Causes of WW1
World War I, fought in the years 1914-1919, had several causes. One main event leading up to the war, was the assassination of Franz Ferdinand on June 28, 1914. While some major events led to the war, these events go much deeper. The four causes are: nationalism, imperialism, militarism, and alliances. All of these causes contributed to the start of the war equal-handedly.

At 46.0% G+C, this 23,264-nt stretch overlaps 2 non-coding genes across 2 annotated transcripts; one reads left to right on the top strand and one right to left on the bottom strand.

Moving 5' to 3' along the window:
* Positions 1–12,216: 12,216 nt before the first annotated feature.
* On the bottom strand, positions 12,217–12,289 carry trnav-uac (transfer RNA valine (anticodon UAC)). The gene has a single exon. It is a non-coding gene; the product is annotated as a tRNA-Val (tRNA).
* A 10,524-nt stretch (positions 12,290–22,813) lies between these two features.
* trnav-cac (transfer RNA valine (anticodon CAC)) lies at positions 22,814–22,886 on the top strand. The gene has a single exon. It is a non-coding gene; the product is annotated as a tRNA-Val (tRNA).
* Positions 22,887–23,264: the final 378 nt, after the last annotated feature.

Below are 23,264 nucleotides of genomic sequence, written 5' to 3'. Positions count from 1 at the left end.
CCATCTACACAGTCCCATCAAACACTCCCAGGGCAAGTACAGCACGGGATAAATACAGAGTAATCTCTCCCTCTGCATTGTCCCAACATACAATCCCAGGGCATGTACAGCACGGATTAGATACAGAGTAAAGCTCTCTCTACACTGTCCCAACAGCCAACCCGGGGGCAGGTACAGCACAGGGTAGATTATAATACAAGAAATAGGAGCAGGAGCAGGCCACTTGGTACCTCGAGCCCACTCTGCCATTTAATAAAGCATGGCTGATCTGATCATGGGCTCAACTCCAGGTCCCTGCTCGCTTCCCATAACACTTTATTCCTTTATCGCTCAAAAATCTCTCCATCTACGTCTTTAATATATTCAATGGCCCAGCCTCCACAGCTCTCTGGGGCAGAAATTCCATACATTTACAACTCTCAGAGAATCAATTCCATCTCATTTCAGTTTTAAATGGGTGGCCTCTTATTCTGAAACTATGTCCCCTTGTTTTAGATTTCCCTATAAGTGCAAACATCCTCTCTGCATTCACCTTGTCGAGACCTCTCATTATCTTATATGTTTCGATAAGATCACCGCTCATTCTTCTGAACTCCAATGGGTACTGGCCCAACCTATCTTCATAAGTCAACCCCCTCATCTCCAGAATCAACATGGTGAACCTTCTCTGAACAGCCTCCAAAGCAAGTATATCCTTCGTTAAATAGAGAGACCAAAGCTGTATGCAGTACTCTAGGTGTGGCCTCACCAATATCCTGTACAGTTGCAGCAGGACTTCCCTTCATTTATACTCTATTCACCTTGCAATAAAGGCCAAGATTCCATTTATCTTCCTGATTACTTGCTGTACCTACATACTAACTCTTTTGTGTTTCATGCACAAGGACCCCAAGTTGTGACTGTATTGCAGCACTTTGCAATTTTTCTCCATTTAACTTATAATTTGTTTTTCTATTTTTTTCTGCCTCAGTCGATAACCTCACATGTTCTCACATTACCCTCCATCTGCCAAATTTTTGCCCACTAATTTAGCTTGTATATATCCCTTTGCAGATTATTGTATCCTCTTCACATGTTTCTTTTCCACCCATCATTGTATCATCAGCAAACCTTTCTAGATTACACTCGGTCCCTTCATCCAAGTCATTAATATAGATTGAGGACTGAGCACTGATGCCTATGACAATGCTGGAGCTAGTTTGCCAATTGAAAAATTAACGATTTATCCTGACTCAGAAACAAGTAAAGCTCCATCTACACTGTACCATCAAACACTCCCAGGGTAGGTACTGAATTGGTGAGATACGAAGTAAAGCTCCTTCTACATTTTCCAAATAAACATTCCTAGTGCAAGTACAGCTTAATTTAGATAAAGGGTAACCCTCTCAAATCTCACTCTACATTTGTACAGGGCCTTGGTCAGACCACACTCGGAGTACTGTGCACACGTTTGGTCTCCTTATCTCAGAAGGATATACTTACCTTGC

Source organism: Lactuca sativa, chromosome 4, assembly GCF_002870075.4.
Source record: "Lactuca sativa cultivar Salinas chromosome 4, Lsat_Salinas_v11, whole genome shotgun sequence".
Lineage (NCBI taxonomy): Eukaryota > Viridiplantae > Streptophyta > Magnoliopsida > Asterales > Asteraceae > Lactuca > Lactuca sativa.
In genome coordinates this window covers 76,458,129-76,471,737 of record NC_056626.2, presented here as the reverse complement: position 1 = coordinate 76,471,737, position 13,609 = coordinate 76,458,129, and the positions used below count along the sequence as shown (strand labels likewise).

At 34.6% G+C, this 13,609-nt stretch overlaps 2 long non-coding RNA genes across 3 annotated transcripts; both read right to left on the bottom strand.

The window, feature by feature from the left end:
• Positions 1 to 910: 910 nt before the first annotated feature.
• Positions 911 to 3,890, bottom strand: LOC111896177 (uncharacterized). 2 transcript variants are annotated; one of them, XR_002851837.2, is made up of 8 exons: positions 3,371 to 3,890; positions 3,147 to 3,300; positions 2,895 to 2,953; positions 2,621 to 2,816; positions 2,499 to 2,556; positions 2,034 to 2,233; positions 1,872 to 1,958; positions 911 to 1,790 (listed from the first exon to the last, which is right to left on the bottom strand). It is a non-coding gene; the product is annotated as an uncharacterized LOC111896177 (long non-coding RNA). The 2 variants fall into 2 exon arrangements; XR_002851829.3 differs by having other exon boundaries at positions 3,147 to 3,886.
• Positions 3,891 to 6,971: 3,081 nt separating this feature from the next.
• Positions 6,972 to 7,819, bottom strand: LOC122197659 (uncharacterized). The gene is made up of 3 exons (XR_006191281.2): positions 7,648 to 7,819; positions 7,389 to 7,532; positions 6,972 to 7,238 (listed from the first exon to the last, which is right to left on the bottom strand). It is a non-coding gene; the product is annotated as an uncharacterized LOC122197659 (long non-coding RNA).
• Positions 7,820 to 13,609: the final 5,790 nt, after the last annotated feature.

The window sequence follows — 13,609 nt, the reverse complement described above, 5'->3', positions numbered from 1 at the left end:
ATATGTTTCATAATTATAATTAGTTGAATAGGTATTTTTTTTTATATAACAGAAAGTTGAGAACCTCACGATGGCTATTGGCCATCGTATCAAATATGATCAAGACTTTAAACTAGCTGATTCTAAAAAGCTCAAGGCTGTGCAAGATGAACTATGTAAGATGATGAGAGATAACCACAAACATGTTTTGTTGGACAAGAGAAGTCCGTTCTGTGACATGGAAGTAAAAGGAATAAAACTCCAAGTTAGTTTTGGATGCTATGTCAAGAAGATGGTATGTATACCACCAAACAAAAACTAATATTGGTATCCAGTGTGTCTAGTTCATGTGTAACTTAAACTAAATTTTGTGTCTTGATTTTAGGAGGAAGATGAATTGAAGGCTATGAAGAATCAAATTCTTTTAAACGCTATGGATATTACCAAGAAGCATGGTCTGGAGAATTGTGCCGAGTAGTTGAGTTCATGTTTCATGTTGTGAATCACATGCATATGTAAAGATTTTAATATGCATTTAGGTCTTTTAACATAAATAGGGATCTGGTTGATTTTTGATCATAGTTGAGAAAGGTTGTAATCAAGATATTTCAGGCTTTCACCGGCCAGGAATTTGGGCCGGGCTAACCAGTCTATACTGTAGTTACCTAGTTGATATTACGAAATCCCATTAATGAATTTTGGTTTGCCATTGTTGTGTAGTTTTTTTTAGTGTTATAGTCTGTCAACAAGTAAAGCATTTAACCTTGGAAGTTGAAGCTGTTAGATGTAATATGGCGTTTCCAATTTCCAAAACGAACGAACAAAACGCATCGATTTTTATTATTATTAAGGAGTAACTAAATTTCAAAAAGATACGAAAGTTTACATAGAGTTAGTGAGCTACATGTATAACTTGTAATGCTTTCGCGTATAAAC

The first cause that led to the outbreak of war was nationalism. Nationalism defines as the belief that one’s greatest loyalty should be to a nation of people who share a common culture and history. This characteristic can serve as a unifying force within one country, but when several countries come in to play, it can lead to problems with them wanting to overpower each other. For example, Great Britain had been Europe’s leader of industry, finance, and shipping until 1850. After 1850, was when other nations (like Germany) began to compete with Britain for the upper hand. Not only was nationalism a contributing factor to World War I, but imperialism was as well. Imperialism - the takeover of a country or territory by a stronger nation with the intent of dominating the political, economic, and social life of people of that nation – made European nations’ rivalry and mistrust in each other grow. This mission of taking over other countries pushed nations in Europe to the edge of war. For example, in 1905 and 1911, Germany and France nearly fought over who would control Morocco in Northern Africa. But, with most of Europe supporting France, Germany eventually gave up. Another cause of World War I was militarism, or the belief that a country should maintain a strong military. European nations believed that to be truly great, their military needed to be powerful. Large, strong armies made the people within one country feel patriotic. The characteristics of a good military were the ability to mobilize quickly, organize, and move troops. One such country who had...
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